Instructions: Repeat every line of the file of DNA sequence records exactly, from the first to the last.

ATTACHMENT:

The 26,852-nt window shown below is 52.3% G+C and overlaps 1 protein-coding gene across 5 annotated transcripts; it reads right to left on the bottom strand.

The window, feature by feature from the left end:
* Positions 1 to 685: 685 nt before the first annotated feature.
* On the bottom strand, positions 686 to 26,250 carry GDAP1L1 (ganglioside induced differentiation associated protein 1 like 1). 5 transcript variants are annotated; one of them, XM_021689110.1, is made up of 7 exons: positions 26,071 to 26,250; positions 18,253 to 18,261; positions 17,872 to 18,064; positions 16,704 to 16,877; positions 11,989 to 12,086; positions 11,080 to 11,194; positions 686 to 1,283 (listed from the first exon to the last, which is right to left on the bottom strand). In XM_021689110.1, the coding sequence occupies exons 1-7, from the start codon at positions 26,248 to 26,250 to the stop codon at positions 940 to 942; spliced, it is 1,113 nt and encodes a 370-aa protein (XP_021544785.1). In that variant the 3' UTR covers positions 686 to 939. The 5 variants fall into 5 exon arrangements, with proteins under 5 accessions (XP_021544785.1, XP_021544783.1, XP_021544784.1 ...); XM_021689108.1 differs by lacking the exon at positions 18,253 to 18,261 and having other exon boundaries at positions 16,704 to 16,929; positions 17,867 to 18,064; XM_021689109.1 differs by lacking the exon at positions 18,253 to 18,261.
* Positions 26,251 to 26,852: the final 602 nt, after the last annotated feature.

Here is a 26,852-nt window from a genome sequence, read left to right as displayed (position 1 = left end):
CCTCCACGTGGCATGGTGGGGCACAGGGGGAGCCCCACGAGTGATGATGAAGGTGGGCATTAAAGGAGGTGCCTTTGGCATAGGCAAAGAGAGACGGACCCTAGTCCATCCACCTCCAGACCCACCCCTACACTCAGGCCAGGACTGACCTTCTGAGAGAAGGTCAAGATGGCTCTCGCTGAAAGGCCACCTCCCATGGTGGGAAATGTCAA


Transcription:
The 26,852-nt window shown below is 52.3% G+C and overlaps 1 protein-coding gene across 5 annotated transcripts; it reads right to left on the bottom strand.

The window, feature by feature from the left end:
* Positions 1 to 685: 685 nt before the first annotated feature.
* On the bottom strand, positions 686 to 26,250 carry GDAP1L1 (ganglioside induced differentiation associated protein 1 like 1). 5 transcript variants are annotated; one of them, XM_021689110.1, is made up of 7 exons: positions 26,071 to 26,250; positions 18,253 to 18,261; positions 17,872 to 18,064; positions 16,704 to 16,877; positions 11,989 to 12,086; positions 11,080 to 11,194; positions 686 to 1,283 (listed from the first exon to the last, which is right to left on the bottom strand). In XM_021689110.1, the coding sequence occupies exons 1-7, from the start codon at positions 26,248 to 26,250 to the stop codon at positions 940 to 942; spliced, it is 1,113 nt and encodes a 370-aa protein (XP_021544785.1). In that variant the 3' UTR covers positions 686 to 939. The 5 variants fall into 5 exon arrangements, with proteins under 5 accessions (XP_021544785.1, XP_021544783.1, XP_021544784.1 ...); XM_021689108.1 differs by lacking the exon at positions 18,253 to 18,261 and having other exon boundaries at positions 16,704 to 16,929; positions 17,867 to 18,064; XM_021689109.1 differs by lacking the exon at positions 18,253 to 18,261.
* Positions 26,251 to 26,852: the final 602 nt, after the last annotated feature.

Here is a 26,852-nt window from a genome sequence, read left to right as displayed (position 1 = left end):
CCTCCACGTGGCATGGTGGGGCACAGGGGGAGCCCCACGAGTGATGATGAAGGTGGGCATTAAAGGAGGTGCCTTTGGCATAGGCAAAGAGAGACGGACCCTAGTCCATCCACCTCCAGACCCACCCCTACACTCAGGCCAGGACTGACCTTCTGAGAGAAGGTCAAGATGGCTCTCGCTGAAAGGCCACCTCCCATGGTGGGAAATGTCAA